I’m a Canadian officer serving at NATO HQ in Brussels and I read Stars and Stripes nearly every day. I just wanted to congratulate the paper and especially reporter Martin Kuz on the excellent article on the front page of the Feb. 18 edition (“Death Detachment: Transporting the fallen, fighting to keep emotions in check”).

Kuz has covered with utter compassion yet clarity of description what is all our nation’s utmost duty to our fallen. I hung on every word, and now have the highest admiration for the men and women charged with the sacred and very human duty of repatriation of remains.

Lt. Col. John McNair


War must end, not wind down

I am Lance Cpl. Phillip Vinnedge’s Gold Star mother. He was killed on Oct. 13, 2010, while serving in the Marines in Afghanistan.

Stars and Stripes’ Feb. 14 front page included the article “Afghanistan releases 65 prisoners: ‘Dangerous insurgents’ freed Thursday despite international objections.” I was under the impression that the reason for having U.S. troops in Afghanistan is to capture and eliminate the Taliban, thus decreasing violence and demoralization acts against others, and eliminating the security threat to the American people.

If we know we’re leaving, it makes each additional death especially sad and cruel. How do you ask one of our troops to be the last one to die because of an arbitrary and pointlessly chosen withdrawal date? Why are we still there?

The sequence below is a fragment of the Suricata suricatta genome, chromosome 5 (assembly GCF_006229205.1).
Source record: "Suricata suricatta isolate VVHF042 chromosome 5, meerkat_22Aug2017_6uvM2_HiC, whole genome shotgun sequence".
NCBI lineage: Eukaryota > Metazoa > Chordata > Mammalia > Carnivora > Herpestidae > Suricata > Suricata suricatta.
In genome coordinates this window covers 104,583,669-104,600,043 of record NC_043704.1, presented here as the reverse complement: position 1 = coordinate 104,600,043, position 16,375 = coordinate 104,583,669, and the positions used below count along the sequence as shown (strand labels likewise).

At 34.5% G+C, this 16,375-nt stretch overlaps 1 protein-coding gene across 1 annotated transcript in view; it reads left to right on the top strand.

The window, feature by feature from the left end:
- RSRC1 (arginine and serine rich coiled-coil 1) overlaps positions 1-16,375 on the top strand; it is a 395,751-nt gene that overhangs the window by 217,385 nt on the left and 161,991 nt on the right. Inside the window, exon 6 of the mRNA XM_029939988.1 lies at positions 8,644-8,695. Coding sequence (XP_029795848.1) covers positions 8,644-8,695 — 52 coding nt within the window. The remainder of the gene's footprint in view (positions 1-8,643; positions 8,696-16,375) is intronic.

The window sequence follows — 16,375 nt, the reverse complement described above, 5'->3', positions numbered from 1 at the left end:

Arab and Muslim societies need to start shaming suicide bombers and naming the bombers’ actions “murder,” not martyrdom. Congress has convinced the nation to ignore our presence in Afghanistan. How many young men and women will our government be responsible for killing before those in power finally say enough?

A statement from the U.S. Embassy in Kabul called the prisoner release “deeply regrettable” and said the Afghan government bears responsibility for the results of its decision. How dare our government support this decision by remaining in Afghanistan. I believe the greatest casualty is to be forgotten!

Please don’t allow the death of my child to be “deeply regrettable.” We need to end the policy of “hands off the poppy fields” that are funding the Taliban and al-Qaida. Our troops need to be given the support, tools and rules of engagement to end this war or our government needs to remove all American servicemembers from Afghanistan immediately.

Julie Vinnedge

St. Charles, Mo.

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